Sikhism - Family In Sikh Thought And Practice

:prSikhism - Family In Sikh Thought And Practice

Family in Sikh Thought and Practice

Guru Nanak stressed the way of the householder as the ideal pattern of life for the seeker of liberation, rejecting the ascetic alternative. His successors upheld the same ideal of normal family life, expressing it in their own lives as well as in their teachings. The third Guru, Amar Das (1479–1574) proclaimed: "Family life is superior to ascetic life in sectarian garb because it is from householders that ascetics meet their needs by begging" (AG, p. 586). To understand the family relationships, caste and gender issues need to be addressed from the Sikh perspective.
In Punjabi society, family life is based upon broad kinship relationships. Every individual is a member of a joint family, a biradari (brotherhood), a got (exogamous group), and a zat (endogamous group). Like most other Indians, Sikhs are endogamous by caste (zat) and exogamous by subcaste (got). Descent is always patrilineal, and marriages link two groups of kin rather than two individuals. The cultural norms of honor (izzat) and modesty play a significant role in family relationships within the framework of patriarchal structures of Punjabi society. The Gurus employ the term pati that essentially refers to the core of a person, encompassing honor, self-respect, and social standing.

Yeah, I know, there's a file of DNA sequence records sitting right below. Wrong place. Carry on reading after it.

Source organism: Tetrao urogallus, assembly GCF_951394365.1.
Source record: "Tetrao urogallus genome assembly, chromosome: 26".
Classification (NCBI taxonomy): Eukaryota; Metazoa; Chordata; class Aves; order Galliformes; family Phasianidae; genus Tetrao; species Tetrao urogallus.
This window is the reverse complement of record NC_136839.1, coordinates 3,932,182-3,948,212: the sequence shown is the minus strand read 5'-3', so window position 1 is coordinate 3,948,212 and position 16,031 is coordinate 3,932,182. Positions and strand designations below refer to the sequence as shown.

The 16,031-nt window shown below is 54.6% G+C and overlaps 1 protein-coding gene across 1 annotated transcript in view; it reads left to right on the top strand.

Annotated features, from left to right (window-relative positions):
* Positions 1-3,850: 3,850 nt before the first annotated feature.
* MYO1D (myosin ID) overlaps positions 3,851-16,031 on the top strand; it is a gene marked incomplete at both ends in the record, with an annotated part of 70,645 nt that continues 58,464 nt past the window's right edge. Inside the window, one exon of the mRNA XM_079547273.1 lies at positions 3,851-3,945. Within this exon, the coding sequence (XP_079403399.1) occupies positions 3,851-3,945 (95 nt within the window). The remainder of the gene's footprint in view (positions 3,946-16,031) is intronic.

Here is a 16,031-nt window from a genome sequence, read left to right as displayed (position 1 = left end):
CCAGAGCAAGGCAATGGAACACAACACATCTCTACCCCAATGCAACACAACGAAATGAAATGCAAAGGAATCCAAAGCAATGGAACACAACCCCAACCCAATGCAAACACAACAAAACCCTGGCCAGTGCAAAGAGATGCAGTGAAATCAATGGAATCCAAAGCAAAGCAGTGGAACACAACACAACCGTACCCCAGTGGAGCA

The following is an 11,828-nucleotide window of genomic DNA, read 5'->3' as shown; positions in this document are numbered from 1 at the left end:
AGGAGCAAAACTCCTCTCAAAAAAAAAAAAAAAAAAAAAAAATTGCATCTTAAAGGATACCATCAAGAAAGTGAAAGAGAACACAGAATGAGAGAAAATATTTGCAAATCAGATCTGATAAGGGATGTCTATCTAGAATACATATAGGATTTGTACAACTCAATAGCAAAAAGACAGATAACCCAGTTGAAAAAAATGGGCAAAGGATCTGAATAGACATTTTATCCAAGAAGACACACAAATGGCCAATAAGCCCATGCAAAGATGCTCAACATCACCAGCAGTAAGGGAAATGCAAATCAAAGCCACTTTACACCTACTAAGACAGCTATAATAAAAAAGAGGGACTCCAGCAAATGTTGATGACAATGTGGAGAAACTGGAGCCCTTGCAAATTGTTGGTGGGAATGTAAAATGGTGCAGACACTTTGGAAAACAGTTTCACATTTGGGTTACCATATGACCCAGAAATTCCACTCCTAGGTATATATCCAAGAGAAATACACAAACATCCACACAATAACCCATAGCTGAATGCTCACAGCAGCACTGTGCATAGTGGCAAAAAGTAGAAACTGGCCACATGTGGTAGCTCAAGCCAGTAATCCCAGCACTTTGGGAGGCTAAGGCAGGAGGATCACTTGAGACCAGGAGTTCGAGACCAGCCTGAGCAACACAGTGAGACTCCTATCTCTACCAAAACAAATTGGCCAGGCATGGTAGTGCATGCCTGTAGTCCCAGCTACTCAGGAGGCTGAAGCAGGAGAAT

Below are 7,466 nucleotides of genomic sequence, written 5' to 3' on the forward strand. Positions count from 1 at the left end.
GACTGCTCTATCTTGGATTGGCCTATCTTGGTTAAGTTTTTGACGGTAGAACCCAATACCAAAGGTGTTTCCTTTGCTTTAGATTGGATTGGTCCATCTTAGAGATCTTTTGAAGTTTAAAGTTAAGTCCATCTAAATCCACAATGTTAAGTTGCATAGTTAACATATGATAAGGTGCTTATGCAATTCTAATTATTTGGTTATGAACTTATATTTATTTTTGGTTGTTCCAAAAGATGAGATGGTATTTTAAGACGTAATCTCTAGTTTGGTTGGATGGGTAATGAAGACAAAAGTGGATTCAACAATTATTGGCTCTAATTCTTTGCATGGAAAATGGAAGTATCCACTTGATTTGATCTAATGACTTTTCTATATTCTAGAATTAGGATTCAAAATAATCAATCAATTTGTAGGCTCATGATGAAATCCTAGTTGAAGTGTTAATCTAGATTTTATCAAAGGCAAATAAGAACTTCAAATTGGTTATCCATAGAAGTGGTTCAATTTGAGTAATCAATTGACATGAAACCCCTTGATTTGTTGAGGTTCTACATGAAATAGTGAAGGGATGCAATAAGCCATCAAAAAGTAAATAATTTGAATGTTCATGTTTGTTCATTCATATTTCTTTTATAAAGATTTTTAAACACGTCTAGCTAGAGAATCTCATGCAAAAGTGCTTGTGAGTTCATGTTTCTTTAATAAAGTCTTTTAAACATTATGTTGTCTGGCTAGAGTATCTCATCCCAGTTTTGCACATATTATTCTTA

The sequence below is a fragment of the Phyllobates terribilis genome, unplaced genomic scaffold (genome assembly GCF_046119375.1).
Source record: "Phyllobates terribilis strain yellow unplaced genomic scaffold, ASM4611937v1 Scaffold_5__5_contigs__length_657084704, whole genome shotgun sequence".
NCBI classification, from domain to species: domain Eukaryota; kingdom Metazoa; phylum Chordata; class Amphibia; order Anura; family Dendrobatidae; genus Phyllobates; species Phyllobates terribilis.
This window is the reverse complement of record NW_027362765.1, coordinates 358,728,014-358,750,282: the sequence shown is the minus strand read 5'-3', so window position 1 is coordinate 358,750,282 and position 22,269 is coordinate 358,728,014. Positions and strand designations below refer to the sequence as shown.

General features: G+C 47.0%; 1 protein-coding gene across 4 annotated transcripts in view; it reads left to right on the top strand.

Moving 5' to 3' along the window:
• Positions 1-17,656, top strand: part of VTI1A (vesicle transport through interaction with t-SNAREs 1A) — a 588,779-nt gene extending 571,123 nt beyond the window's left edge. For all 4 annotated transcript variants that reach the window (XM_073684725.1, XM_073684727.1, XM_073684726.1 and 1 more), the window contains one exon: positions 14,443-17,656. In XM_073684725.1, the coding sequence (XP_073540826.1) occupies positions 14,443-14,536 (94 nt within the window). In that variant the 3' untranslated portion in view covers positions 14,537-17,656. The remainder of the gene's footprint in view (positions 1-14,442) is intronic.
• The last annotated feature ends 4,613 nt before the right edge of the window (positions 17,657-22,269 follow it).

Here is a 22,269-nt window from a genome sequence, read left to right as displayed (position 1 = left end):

Guru Nanak and the succeeding Gurus emphatically proclaimed that divine Name is the only sure means of liberation for all four castes: the Khatri (originally Kshatriya, warrior), the Brahmin (priest), the Shudra ("servant") and the Vaishya (tradesman). In the Gurus' works, the Khatris are always placed above the Brahmins in caste hierarchy, while the Shudras are raised above the Vaishyas. This was an interesting way of breaking the rigidity of the centuries-old caste system. All the Gurus were Khatris, and this made them a topranking caste in Punjab's urban hierarchy, followed by Aroras (merchants) and Ahluvalias (brewers). In rural caste hierarchy, an absolute majority (64%) among the Sikhs are Jats (peasants), who are followed by Ramgarhias (artisans), Ramdasias (cobblers) and Mazhabis (sweepers). Although Brahmins are at the apex in Hindu caste hierarchy, Sikhs place them distinctly lower on the caste scale. This is partly due to the strictures that the Sikh Gurus laid upon Brahmin pride and partly to the reorganization of Punjabi rural society that confers dominance on the Jat caste.

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